|[AMRadio] High Voltage Power Supplies|
jcandela at prodigy.net
Sun Oct 30 09:42:16 EST 2005
It might be helpful if you describe that power
supply topology. Is it full wave with transformer
center tap, full wave bridge, and is the filter a pi
type, choke input filter, etc. If this is an option
for you, make a sketch, and scan it into a JPEG file,
and upload it to the net soemwhere. I have net space
if you email it to me. This way we can all look at
your schematic, and comment better without guessing.
In general diodes fail from two transient factors.
The first is current surge, and the second is
avalanche reverse voltage breakdown. Since you added a
step/start circuit already, the current surge issue
should be contained. That leaves reverse breakdown. As
Brian mentioned, a transformer primary varistor (like
V130LA10A, for 115 volts, or V250LA10A, for 220 volts)
might help from power line transients.
If you look at the Bill Orr handbooks around 1970,
Bill goes into detail describing diode failure modes,
and ways to protect them. This includes a custom
series R-C across the transformer secondary, and
across the filter choke (if choke input). Today's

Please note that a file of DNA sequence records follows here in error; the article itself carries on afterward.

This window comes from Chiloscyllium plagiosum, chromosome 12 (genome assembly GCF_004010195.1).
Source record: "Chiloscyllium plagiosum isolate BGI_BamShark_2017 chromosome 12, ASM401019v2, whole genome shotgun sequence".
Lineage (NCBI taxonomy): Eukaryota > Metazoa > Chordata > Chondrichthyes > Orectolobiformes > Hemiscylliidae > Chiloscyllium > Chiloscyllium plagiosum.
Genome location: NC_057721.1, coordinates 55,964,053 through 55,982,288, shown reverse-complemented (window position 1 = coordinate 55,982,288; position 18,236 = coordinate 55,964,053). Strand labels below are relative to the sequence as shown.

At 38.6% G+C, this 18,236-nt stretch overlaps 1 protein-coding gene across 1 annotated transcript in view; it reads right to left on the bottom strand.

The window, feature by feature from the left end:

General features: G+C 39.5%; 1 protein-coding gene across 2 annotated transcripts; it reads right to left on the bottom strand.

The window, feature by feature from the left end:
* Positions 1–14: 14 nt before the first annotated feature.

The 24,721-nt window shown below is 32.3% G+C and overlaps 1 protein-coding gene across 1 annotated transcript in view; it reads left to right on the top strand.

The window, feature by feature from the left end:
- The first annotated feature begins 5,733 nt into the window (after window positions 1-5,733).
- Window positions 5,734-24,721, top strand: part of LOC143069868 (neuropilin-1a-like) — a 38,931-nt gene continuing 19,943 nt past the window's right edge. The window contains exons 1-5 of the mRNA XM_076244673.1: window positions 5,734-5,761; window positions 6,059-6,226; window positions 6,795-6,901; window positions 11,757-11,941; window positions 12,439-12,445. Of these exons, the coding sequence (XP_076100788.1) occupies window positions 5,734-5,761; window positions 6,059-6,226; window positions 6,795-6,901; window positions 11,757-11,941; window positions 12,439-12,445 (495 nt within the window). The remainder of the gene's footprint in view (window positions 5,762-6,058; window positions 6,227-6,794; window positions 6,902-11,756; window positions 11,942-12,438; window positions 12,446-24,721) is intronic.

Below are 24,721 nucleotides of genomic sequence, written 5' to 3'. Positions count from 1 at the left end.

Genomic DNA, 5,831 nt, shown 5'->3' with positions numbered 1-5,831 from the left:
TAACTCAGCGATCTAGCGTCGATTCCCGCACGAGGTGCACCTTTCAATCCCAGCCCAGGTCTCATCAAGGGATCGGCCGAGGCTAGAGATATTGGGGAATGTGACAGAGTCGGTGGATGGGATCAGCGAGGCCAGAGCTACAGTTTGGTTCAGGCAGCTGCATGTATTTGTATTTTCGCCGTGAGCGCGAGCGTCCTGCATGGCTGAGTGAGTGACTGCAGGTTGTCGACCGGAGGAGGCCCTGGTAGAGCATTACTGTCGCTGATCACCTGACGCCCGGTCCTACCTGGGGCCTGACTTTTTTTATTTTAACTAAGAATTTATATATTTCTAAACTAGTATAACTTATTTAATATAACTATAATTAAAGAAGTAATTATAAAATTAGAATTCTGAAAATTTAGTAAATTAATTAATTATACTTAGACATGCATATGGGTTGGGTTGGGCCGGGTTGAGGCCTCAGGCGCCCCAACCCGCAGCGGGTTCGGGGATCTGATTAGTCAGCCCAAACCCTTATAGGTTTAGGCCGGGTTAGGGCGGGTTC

diodes are tougher, and this precaution is often
unnecessary so long as good diodes are used, and the
diode PIV rating is at least 2X what the formulas
state you need. However diodes like the 1N4007 (1A 100
PIV) need protection, whereas diodes like the 1N5408
(3A 100 PIV) are a lot more rugged. In researching
diodes, look for the term "controlled avalanche".
These are the best because they can take repetitive
PIV spikes beyond rating without turning into a piece
of wire. The 1N4001 to 1N4007 series are not in this
catagory. Unfortunately the data sheets sometimes omit
the "controlled avalanche" term.
--- Ed Swynar <gswynar at durham.net> wrote:
> 'Morning All,
> I'm curious as to why I have to replace the silicon
> diode strings in my 2500 VDC power supply about
> every 8-10 years, or so...I just went through the
> exercise again early this morning --- turned on the
> B+ to my 2 x 813 linear, & got nothing back for my
> trouble but smoke from inside the enclosed p.s.
> Opened it up, & the resistor across the relay in my
> time delay circuit --- transformer primary side ---
> was fried. I checked the conductivity of both legs
> of my diode string (it's a full-wave set-up), & sure
> enough, one leg was A-OK, but the other displayed
> conductivity on BOTH sides of each diode...not good.
> Is this the reult of transients / voltage spikes
> somehow "overwhelming" the diodes...?
> It used to be more frequent prior to the
> incorporation of the delay circuitry --- but,
> despite its presence, this HAS to be at least the
> second time that a re-build was in order.
> Any thoughts re. a dose(s) of possible "preventative
> maintenance" for the future...? I'm at a loss as to
> anything else here that I might try...
> Thanks in advance...
> ~73!~ Eddy VE3CUI - VE3XZ
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